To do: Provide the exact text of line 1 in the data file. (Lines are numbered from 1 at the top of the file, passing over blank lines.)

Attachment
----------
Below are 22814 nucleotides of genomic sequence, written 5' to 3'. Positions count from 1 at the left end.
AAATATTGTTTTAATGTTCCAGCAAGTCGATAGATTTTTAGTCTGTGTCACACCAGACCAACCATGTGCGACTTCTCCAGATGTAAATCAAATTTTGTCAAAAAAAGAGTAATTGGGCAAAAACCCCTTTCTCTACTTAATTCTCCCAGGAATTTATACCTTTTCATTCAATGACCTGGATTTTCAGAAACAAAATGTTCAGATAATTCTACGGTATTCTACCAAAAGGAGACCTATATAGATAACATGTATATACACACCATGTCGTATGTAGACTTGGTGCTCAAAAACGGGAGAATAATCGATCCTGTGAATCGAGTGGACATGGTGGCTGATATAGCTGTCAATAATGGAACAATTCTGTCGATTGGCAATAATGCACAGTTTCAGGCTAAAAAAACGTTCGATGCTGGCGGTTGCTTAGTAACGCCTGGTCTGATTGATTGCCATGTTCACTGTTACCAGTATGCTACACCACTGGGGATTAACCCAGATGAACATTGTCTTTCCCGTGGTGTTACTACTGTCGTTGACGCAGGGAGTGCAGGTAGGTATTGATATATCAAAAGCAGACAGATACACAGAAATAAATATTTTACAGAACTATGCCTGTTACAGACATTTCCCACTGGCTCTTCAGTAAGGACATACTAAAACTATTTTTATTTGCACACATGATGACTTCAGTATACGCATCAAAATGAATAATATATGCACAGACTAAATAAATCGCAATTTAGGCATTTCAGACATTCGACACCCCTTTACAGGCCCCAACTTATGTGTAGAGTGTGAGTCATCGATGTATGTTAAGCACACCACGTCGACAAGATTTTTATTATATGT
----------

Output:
Below are 22814 nucleotides of genomic sequence, written 5' to 3'. Positions count from 1 at the left end.